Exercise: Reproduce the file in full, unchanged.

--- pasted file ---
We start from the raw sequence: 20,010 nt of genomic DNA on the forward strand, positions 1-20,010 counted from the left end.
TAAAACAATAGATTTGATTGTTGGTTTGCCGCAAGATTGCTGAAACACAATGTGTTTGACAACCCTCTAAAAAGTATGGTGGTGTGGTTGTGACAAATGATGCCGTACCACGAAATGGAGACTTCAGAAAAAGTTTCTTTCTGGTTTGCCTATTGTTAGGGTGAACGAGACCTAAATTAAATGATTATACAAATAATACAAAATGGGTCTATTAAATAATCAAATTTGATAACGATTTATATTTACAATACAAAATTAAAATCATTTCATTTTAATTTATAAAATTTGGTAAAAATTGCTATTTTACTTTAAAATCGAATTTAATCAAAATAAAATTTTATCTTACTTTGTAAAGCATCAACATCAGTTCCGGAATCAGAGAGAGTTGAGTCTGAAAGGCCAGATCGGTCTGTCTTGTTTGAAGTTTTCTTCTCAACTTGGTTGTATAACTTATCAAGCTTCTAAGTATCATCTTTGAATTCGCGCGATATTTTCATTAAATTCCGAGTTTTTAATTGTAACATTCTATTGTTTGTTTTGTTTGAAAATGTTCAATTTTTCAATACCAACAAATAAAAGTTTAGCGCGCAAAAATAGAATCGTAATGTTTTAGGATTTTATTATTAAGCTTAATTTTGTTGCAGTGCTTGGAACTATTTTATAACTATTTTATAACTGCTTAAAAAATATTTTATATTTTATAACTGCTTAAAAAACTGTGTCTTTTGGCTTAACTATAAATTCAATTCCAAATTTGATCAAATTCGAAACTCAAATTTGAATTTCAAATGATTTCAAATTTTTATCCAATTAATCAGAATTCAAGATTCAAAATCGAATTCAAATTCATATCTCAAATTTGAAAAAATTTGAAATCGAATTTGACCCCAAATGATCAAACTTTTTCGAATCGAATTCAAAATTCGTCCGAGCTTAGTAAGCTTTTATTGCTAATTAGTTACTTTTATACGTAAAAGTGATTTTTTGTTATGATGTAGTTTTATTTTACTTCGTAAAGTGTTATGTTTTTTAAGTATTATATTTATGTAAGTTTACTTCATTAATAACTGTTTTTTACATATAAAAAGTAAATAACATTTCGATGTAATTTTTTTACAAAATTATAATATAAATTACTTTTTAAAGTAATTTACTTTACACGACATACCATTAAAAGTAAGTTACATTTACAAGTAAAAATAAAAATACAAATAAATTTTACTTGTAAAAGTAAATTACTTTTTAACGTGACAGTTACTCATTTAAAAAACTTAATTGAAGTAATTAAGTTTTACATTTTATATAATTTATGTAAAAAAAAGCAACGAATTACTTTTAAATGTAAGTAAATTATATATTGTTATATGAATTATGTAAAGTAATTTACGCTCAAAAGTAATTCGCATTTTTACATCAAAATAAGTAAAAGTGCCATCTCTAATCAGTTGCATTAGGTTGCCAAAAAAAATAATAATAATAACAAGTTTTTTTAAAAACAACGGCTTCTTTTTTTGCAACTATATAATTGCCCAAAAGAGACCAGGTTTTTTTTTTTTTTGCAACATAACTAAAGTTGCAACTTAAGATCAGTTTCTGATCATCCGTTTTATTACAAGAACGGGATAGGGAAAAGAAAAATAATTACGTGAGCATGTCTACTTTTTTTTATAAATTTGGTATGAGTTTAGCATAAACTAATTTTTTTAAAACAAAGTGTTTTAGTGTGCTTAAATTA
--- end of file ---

We start from the raw sequence: 20,010 nt of genomic DNA on the forward strand, positions 1-20,010 counted from the left end.
TAAAACAATAGATTTGATTGTTGGTTTGCCGCAAGATTGCTGAAACACAATGTGTTTGACAACCCTCTAAAAAGTATGGTGGTGTGGTTGTGACAAATGATGCCGTACCACGAAATGGAGACTTCAGAAAAAGTTTCTTTCTGGTTTGCCTATTGTTAGGGTGAACGAGACCTAAATTAAATGATTATACAAATAATACAAAATGGGTCTATTAAATAATCAAATTTGATAACGATTTATATTTACAATACAAAATTAAAATCATTTCATTTTAATTTATAAAATTTGGTAAAAATTGCTATTTTACTTTAAAATCGAATTTAATCAAAATAAAATTTTATCTTACTTTGTAAAGCATCAACATCAGTTCCGGAATCAGAGAGAGTTGAGTCTGAAAGGCCAGATCGGTCTGTCTTGTTTGAAGTTTTCTTCTCAACTTGGTTGTATAACTTATCAAGCTTCTAAGTATCATCTTTGAATTCGCGCGATATTTTCATTAAATTCCGAGTTTTTAATTGTAACATTCTATTGTTTGTTTTGTTTGAAAATGTTCAATTTTTCAATACCAACAAATAAAAGTTTAGCGCGCAAAAATAGAATCGTAATGTTTTAGGATTTTATTATTAAGCTTAATTTTGTTGCAGTGCTTGGAACTATTTTATAACTATTTTATAACTGCTTAAAAAATATTTTATATTTTATAACTGCTTAAAAAACTGTGTCTTTTGGCTTAACTATAAATTCAATTCCAAATTTGATCAAATTCGAAACTCAAATTTGAATTTCAAATGATTTCAAATTTTTATCCAATTAATCAGAATTCAAGATTCAAAATCGAATTCAAATTCATATCTCAAATTTGAAAAAATTTGAAATCGAATTTGACCCCAAATGATCAAACTTTTTCGAATCGAATTCAAAATTCGTCCGAGCTTAGTAAGCTTTTATTGCTAATTAGTTACTTTTATACGTAAAAGTGATTTTTTGTTATGATGTAGTTTTATTTTACTTCGTAAAGTGTTATGTTTTTTAAGTATTATATTTATGTAAGTTTACTTCATTAATAACTGTTTTTTACATATAAAAAGTAAATAACATTTCGATGTAATTTTTTTACAAAATTATAATATAAATTACTTTTTAAAGTAATTTACTTTACACGACATACCATTAAAAGTAAGTTACATTTACAAGTAAAAATAAAAATACAAATAAATTTTACTTGTAAAAGTAAATTACTTTTTAACGTGACAGTTACTCATTTAAAAAACTTAATTGAAGTAATTAAGTTTTACATTTTATATAATTTATGTAAAAAAAAGCAACGAATTACTTTTAAATGTAAGTAAATTATATATTGTTATATGAATTATGTAAAGTAATTTACGCTCAAAAGTAATTCGCATTTTTACATCAAAATAAGTAAAAGTGCCATCTCTAATCAGTTGCATTAGGTTGCCAAAAAAAATAATAATAATAACAAGTTTTTTTAAAAACAACGGCTTCTTTTTTTGCAACTATATAATTGCCCAAAAGAGACCAGGTTTTTTTTTTTTTTGCAACATAACTAAAGTTGCAACTTAAGATCAGTTTCTGATCATCCGTTTTATTACAAGAACGGGATAGGGAAAAGAAAAATAATTACGTGAGCATGTCTACTTTTTTTTATAAATTTGGTATGAGTTTAGCATAAACTAATTTTTTTAAAACAAAGTGTTTTAGTGTGCTTAAATTA